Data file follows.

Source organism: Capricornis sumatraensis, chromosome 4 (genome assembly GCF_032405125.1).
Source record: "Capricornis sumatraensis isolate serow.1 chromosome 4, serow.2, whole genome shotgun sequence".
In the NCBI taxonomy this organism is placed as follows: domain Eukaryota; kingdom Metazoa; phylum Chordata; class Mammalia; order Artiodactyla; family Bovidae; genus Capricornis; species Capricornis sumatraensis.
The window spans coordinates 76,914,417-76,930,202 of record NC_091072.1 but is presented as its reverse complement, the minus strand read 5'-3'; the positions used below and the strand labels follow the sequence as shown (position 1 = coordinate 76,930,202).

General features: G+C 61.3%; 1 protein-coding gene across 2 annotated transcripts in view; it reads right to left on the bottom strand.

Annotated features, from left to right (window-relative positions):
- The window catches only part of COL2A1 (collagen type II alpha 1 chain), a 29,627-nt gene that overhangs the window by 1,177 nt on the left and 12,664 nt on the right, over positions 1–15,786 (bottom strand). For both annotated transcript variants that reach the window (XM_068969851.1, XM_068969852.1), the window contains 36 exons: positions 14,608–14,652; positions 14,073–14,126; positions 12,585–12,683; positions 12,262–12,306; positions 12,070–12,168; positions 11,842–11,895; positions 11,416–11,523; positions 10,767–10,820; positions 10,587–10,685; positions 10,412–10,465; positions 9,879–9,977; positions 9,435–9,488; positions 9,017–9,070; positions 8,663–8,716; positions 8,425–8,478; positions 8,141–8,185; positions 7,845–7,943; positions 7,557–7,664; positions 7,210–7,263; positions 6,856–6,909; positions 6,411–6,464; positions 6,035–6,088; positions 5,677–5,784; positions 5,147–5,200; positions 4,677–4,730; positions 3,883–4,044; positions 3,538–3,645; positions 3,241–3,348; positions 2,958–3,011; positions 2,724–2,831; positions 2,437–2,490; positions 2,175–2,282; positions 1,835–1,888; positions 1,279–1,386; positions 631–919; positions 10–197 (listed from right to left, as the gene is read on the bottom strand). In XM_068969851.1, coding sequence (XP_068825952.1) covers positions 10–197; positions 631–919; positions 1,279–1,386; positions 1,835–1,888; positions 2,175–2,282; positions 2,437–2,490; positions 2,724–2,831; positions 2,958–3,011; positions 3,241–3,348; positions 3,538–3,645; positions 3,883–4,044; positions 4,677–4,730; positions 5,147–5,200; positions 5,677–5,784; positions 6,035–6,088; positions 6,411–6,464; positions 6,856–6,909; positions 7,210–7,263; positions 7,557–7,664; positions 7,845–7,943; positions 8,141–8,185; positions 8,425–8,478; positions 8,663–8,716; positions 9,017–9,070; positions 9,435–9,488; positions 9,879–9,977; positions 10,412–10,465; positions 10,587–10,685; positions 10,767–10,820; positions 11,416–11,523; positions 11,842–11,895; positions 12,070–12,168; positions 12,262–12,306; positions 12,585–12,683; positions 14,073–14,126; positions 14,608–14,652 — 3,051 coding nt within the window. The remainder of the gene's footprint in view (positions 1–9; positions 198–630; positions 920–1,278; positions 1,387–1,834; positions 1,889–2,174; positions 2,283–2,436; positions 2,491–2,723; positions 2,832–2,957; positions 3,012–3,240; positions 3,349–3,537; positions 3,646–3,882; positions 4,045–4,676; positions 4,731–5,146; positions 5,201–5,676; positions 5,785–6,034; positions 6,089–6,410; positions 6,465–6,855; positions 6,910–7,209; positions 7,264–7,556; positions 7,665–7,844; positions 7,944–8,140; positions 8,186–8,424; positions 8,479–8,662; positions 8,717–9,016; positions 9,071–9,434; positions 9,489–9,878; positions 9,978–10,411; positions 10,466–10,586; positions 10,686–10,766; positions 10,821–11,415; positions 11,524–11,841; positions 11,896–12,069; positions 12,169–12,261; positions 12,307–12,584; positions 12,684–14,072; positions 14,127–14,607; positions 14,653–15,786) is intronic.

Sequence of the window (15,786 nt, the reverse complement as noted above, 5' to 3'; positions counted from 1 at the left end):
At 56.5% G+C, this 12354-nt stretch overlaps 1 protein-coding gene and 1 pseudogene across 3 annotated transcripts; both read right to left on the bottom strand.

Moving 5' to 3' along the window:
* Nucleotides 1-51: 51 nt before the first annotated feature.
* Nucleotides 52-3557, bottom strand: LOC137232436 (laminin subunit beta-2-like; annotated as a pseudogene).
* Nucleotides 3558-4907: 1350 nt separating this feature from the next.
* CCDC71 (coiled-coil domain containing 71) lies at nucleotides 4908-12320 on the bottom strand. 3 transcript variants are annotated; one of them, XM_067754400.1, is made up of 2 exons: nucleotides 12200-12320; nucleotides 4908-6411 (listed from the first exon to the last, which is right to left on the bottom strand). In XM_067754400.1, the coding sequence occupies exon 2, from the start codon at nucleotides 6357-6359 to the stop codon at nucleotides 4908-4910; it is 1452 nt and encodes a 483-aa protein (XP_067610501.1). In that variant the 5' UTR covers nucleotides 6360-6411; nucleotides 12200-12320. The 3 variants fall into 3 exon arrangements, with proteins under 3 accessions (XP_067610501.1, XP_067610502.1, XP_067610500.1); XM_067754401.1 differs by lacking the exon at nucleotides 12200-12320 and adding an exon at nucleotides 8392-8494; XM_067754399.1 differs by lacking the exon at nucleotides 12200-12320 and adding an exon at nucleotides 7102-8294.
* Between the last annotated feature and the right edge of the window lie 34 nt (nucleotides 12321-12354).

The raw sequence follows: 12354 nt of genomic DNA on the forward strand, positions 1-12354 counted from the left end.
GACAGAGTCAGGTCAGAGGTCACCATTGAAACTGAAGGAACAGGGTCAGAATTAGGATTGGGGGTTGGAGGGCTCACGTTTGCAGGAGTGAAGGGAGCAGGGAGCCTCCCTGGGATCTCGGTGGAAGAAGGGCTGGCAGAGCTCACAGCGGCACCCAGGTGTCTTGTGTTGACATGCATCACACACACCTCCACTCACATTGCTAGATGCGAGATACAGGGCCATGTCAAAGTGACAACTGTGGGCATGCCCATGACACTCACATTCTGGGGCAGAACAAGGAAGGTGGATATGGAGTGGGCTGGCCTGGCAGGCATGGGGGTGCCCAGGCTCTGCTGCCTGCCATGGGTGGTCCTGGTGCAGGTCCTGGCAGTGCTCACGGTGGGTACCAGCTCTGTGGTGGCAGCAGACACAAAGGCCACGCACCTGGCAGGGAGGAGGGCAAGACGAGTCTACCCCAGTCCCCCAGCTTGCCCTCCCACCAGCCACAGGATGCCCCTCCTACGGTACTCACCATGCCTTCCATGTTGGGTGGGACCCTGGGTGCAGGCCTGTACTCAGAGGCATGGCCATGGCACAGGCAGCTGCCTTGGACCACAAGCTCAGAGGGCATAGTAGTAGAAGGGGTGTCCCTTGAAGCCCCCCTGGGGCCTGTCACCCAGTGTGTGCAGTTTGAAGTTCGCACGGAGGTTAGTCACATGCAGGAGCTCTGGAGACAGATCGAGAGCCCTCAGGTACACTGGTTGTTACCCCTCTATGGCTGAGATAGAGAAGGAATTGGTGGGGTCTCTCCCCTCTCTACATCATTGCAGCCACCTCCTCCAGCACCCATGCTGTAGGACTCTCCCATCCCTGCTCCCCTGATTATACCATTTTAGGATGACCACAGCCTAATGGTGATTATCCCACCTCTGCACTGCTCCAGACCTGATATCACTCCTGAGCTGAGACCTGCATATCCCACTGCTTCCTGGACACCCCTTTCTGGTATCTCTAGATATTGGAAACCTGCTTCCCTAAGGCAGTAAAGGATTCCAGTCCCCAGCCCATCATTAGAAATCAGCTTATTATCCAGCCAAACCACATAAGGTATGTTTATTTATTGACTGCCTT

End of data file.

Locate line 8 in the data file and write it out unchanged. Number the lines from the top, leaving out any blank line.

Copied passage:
Sequence of the window (15,786 nt, the reverse complement as noted above, 5' to 3'; positions counted from 1 at the left end):